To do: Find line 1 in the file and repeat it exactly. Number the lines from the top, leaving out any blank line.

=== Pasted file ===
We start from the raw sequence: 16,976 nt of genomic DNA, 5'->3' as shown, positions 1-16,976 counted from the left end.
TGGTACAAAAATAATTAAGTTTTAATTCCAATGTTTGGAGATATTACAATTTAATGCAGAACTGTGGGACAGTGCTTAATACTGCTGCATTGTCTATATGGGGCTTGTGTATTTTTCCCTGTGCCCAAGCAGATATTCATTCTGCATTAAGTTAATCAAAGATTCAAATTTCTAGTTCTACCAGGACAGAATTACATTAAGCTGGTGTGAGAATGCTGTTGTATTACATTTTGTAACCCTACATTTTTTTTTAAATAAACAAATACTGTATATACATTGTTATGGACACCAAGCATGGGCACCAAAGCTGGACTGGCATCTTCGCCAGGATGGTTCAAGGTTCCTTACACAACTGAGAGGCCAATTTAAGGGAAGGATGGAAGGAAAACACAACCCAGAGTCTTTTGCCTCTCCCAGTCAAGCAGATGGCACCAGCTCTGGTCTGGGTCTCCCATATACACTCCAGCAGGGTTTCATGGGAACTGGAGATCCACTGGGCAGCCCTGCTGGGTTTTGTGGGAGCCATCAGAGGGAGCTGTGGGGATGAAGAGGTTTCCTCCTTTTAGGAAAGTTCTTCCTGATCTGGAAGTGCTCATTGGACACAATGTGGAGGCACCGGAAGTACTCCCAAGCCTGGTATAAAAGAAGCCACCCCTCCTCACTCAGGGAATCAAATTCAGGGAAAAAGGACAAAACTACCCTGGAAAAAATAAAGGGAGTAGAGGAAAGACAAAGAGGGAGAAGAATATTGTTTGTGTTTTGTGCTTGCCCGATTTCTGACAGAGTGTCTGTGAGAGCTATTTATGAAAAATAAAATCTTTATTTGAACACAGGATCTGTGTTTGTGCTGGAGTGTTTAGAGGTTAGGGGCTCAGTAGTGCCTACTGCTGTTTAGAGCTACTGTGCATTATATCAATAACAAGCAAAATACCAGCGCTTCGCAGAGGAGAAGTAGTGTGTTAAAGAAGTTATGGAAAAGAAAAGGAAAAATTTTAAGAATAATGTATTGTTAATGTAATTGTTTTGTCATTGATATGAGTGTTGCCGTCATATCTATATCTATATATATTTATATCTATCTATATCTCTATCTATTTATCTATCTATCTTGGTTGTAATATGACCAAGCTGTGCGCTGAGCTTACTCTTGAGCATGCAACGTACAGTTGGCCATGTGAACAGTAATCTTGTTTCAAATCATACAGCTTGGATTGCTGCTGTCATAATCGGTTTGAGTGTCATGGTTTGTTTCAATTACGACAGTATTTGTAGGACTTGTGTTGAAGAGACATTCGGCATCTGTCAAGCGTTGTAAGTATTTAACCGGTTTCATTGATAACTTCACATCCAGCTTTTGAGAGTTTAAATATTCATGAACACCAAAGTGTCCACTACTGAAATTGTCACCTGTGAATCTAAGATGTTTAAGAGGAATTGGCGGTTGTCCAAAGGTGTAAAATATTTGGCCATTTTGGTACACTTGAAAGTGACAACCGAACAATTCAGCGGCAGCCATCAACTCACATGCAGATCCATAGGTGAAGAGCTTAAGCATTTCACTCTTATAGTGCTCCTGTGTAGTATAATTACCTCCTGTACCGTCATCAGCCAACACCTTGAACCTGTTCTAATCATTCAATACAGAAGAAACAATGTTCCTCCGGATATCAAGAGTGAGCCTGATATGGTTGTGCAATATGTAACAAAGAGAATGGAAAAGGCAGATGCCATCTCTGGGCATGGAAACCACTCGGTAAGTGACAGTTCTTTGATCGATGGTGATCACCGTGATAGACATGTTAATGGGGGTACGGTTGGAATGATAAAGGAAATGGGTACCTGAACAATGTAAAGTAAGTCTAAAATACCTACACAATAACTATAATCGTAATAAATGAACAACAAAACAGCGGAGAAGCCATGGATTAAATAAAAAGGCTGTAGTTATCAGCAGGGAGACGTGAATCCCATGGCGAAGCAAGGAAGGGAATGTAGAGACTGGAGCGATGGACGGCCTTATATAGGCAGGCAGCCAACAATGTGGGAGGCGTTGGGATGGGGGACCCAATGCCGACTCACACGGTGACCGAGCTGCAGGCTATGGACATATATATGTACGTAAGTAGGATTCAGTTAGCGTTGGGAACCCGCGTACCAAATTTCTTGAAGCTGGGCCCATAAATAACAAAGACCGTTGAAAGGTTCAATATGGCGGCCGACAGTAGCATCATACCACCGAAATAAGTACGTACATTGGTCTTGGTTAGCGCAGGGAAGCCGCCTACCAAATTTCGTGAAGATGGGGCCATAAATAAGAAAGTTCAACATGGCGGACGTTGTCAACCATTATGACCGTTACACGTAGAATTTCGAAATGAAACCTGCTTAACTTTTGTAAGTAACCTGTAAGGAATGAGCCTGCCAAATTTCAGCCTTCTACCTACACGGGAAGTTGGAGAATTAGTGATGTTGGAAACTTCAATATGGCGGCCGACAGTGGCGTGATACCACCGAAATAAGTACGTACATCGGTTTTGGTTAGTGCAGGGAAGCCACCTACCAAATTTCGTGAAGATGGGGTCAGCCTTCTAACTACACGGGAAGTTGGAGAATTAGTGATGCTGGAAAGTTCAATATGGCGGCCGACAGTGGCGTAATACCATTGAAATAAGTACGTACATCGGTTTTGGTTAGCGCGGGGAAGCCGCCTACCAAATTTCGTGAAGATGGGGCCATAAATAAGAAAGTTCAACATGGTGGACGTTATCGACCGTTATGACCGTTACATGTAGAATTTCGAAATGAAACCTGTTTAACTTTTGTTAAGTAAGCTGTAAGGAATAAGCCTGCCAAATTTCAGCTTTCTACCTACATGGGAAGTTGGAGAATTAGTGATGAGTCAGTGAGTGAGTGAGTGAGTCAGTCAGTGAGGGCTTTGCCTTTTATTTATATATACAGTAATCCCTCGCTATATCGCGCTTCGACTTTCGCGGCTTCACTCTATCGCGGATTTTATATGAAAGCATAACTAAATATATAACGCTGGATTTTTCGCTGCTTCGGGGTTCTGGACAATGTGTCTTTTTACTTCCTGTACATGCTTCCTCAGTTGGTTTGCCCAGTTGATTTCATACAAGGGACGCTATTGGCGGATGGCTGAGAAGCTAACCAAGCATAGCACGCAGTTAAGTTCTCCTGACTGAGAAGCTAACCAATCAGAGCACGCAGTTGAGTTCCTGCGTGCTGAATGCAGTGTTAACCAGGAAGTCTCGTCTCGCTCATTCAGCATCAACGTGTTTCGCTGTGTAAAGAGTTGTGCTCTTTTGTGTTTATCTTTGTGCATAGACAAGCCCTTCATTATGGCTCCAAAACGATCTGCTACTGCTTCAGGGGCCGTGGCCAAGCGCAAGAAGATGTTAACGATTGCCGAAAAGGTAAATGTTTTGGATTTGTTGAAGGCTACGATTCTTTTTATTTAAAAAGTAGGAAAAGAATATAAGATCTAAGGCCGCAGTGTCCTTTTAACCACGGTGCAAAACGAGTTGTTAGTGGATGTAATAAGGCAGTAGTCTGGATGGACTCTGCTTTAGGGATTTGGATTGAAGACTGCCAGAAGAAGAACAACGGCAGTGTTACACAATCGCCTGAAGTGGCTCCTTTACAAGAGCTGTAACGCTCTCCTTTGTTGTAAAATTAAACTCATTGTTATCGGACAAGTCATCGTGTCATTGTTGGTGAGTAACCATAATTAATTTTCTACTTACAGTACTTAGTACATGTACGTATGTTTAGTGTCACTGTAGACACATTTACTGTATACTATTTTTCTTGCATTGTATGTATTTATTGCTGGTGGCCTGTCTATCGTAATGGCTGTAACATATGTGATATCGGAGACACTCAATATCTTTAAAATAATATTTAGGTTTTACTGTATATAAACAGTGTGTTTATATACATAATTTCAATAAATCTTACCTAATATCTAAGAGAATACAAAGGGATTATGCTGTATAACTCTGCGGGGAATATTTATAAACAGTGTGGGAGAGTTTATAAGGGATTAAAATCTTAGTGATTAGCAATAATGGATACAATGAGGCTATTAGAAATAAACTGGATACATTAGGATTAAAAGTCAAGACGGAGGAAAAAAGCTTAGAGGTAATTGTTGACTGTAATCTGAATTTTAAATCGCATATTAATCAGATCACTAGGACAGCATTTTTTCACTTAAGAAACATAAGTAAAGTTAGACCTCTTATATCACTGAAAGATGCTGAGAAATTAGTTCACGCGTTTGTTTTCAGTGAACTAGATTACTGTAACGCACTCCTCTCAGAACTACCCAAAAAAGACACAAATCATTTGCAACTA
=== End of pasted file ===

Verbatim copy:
We start from the raw sequence: 16,976 nt of genomic DNA, 5'->3' as shown, positions 1-16,976 counted from the left end.